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Mars exploration illustration
Can an international space agency realistically conduct a human mission to Mars? (credit: NASA)

More international delusions

This summer, the French establishment’s newspaper, Le Monde, has been publishing a series of articles on the future. Some of these are excellent, such as the one by Yves Edues on Japanese robots helping old people in a society where there are not enough young people to care for them. On August 5th Michel Alberganti published his ideas of what the first human mission to Mars will look like. As far as the technical aspects of the article go, they are pretty mundane: some of these ideas were laid out with more verve by Robert Zubrin a decade ago, others, such as nuclear propulsion, come from Sean O’Keefe’s playbook.

What is more interesting is to examine how Alberganti sees the political context of a future human Mars mission. He seems to think that the first humans on Mars will be part of something he calls IASA (International Aeronautics and Space Administration). The reference to NASA is obvious, but the reasoning behind the idea is left, perhaps with good reason, unsaid. Alberganti imagines a five-person crew made up of an American, a Brazilian, a Chinese, an Indian, and a Englishman. One has to wonder why he imagines that, in 2035, there will a shortage of Russian cosmonauts? Or, for that matter, a lack of French spationauts?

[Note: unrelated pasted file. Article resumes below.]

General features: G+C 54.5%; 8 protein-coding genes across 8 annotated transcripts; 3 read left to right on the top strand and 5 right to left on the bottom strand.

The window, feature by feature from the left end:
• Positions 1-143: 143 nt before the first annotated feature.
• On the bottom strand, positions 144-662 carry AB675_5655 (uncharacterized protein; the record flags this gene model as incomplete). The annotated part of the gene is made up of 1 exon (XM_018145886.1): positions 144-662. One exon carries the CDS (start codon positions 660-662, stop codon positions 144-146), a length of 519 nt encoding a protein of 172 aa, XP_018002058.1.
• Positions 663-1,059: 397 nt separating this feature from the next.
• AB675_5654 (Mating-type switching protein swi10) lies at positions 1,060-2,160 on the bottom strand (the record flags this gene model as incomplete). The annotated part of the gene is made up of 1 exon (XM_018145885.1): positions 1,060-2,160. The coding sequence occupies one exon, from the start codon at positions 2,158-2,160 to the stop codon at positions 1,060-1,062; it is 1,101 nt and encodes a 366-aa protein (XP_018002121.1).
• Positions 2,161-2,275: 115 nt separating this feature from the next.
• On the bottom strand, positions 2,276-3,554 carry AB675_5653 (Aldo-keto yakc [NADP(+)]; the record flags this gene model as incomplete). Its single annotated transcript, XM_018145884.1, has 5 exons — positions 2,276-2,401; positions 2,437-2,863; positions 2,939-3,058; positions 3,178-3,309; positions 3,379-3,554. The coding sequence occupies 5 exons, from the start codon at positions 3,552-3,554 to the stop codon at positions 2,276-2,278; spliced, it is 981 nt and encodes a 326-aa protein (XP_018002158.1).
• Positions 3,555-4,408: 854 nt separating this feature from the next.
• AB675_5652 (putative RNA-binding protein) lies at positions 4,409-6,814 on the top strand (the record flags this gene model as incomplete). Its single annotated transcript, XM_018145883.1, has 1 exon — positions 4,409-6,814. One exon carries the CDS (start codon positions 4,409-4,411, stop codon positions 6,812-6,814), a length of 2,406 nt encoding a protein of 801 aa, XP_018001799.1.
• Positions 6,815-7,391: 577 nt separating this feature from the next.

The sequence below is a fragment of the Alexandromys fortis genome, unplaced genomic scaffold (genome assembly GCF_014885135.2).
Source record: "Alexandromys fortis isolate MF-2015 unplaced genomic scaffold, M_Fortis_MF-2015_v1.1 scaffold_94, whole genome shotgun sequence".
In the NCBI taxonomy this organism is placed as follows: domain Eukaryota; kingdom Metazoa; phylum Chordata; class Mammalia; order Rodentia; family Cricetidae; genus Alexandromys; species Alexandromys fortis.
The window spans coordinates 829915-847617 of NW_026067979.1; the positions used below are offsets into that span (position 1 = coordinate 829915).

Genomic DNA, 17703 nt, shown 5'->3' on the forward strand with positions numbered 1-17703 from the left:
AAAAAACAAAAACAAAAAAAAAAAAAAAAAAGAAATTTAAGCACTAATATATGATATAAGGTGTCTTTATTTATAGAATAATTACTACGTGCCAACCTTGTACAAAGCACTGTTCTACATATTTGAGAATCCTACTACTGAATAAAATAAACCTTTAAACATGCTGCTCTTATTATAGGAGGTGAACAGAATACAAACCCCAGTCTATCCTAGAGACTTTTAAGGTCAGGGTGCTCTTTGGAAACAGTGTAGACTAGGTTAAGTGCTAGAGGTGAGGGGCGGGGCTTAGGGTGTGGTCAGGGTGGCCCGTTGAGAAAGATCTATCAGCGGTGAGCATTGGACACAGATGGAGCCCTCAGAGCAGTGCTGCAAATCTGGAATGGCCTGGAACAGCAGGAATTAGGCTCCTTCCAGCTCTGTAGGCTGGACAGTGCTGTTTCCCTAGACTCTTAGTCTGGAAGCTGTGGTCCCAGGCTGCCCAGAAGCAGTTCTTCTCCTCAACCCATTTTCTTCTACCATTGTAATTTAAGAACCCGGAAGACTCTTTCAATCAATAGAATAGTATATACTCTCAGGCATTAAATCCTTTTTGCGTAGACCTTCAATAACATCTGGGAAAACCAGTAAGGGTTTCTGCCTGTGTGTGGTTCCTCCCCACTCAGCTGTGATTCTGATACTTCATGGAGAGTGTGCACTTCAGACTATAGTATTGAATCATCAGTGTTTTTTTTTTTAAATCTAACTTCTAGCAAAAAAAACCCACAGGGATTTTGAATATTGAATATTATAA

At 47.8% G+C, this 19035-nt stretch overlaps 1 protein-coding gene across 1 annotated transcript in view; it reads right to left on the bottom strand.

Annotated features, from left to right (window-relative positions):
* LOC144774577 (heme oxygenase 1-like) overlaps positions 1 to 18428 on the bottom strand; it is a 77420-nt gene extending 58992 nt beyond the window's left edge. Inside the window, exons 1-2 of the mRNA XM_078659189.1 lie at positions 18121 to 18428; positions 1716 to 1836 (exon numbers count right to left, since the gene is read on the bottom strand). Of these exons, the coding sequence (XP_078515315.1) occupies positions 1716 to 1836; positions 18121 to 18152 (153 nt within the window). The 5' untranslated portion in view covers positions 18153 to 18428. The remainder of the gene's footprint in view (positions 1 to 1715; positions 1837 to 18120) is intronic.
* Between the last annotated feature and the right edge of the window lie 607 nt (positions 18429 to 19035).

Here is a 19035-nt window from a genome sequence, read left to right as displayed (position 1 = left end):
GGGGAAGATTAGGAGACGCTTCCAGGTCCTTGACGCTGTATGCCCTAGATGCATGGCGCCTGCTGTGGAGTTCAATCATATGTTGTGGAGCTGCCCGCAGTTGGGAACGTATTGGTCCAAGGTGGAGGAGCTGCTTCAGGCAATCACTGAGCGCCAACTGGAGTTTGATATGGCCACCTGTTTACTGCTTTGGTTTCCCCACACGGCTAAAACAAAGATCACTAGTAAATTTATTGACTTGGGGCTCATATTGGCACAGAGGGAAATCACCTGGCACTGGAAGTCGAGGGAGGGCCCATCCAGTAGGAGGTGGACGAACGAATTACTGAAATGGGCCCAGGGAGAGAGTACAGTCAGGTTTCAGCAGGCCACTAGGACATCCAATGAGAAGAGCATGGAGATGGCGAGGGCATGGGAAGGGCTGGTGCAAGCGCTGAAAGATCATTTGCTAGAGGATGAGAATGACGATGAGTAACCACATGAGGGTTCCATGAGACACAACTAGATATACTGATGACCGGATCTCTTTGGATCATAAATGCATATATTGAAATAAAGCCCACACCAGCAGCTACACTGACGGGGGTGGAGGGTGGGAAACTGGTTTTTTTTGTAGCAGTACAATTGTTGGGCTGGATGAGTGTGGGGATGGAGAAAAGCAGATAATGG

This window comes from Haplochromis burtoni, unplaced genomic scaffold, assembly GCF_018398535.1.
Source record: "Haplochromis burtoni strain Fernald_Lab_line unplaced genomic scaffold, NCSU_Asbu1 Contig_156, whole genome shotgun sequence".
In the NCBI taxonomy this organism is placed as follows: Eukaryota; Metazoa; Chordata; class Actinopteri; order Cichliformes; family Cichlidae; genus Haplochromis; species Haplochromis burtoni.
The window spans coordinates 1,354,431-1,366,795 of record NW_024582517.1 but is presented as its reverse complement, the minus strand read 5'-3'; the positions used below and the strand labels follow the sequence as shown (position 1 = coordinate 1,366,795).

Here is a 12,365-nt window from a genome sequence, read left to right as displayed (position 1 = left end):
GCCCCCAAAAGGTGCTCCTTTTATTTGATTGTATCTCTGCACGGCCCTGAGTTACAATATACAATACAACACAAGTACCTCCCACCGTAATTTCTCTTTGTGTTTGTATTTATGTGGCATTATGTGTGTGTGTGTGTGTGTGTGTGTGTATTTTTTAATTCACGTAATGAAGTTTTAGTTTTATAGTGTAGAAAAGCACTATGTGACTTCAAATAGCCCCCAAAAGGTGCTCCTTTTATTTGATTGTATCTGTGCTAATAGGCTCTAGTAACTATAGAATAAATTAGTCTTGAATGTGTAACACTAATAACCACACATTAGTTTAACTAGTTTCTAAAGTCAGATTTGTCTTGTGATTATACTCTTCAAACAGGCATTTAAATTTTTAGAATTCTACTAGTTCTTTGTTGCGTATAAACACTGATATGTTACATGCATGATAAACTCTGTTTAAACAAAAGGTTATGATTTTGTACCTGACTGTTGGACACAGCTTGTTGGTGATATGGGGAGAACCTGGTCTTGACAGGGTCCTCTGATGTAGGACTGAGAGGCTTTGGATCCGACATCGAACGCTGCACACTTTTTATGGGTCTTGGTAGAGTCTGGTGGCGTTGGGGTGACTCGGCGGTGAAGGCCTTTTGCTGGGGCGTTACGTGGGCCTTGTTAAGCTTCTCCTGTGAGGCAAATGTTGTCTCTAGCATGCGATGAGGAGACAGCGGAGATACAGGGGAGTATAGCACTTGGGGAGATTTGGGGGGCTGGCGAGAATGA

In any case, why does he think that a future Mars mission will necessarily be an international endeavor? Why does anyone on Earth need a new version of ESA in order to explore the solar system? Norman Augstine’s Law number 26 says, “If a sufficient number of management layers are superimposed on top of each other, it can be assumed that disaster is not left to chance.” If IASA were ever to come into existence, it might follow ESA’s example and do everything the Americans or Russians do, but ten or twenty years later. Of course, if the US were somehow forced into membership there would be no nation to be jealous of and to try and catch up to, so the organization would have little, if any, motivation to go anywhere.